Above all, the WNBA needs to be wary of the pitfalls of expansion. While a 14th team in the Eastern conference should be added to balance schedules and travel, it would be folly to over-extend the market. The lure, of course, is the hope of finding an untapped market that is dying for women’s basketball. This is not as crazy as it sounds; in the NHL, the Tampa Bay region (hardly a hockey hot-bed) has turned the Lightning into one of the premier teams in the league. However, much like the rest of the NHL (and to an extent, the MLB), over-expansion could dilute an already-thin demand for the WNBA, while also increasing travel-time and diminishing the talent pool available. The cemetery of dead sports is littered with the headstones of over-extended leagues: the WHA, ABA, USFL, MILL, NBL, dozens of minor baseball leagues, and many, many more. The NHL almost expanded beyond its reach (Helloooo, Nashville), and even baseball struggles in a few of its markets. The money from the expansion fee is not enough. The league needs stability, not an ever-changing cast of characters.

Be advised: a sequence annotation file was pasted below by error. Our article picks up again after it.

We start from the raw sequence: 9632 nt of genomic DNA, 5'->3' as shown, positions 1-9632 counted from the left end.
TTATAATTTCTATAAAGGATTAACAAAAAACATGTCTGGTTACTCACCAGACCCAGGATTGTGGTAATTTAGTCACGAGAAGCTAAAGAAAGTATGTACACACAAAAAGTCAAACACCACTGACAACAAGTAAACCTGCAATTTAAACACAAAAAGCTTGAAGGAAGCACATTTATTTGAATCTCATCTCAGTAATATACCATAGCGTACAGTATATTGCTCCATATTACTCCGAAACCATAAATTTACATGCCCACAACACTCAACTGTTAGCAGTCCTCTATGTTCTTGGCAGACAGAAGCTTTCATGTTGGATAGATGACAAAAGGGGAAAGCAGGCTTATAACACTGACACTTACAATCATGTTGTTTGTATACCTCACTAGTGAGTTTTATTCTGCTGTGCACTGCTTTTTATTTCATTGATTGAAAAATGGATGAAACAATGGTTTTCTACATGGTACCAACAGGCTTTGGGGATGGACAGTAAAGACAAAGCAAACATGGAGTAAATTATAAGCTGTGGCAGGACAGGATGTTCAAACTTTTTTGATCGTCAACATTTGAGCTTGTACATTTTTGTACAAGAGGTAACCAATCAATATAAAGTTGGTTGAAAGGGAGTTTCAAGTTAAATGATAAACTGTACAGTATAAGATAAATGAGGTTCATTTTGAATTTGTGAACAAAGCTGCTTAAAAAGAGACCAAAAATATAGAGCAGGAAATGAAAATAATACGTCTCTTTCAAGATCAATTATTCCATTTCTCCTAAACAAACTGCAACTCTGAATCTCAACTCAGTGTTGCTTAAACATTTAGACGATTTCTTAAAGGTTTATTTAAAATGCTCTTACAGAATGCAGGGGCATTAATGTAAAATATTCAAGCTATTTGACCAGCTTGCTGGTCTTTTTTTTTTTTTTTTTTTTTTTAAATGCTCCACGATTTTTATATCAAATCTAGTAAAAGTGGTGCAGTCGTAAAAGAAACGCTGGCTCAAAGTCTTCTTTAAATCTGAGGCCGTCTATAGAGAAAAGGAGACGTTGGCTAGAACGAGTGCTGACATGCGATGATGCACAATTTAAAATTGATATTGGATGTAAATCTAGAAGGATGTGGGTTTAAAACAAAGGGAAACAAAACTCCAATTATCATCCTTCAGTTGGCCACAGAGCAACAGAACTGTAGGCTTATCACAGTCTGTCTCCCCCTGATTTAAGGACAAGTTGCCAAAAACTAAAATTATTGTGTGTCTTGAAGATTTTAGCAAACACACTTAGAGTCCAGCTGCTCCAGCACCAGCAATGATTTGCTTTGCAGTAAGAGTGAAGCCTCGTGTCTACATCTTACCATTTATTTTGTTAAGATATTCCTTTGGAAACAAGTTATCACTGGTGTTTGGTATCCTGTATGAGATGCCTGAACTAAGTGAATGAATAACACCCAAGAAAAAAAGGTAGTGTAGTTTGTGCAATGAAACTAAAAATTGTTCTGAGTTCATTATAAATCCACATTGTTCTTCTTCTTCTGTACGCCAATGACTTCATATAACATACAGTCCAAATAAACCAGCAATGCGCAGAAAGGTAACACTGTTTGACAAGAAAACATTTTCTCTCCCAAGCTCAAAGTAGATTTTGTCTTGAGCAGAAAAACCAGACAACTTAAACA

The league seems hell-bent on expanding, however, and I hope that the WNBA will not expand significantly. If it does, it should look to markets that are ready-made for teams. Small markets, while attractive for having the WNBA being the only game in town, ultimately may fail to produce winners. Why would someone in the middle of New Mexico care about women’s basketball? At least with large populations (though Chicago has shown that this is not always the case), there is a shotgun-effect chance that if even one percent of the population goes to games that it will lead to monumental ticket sales.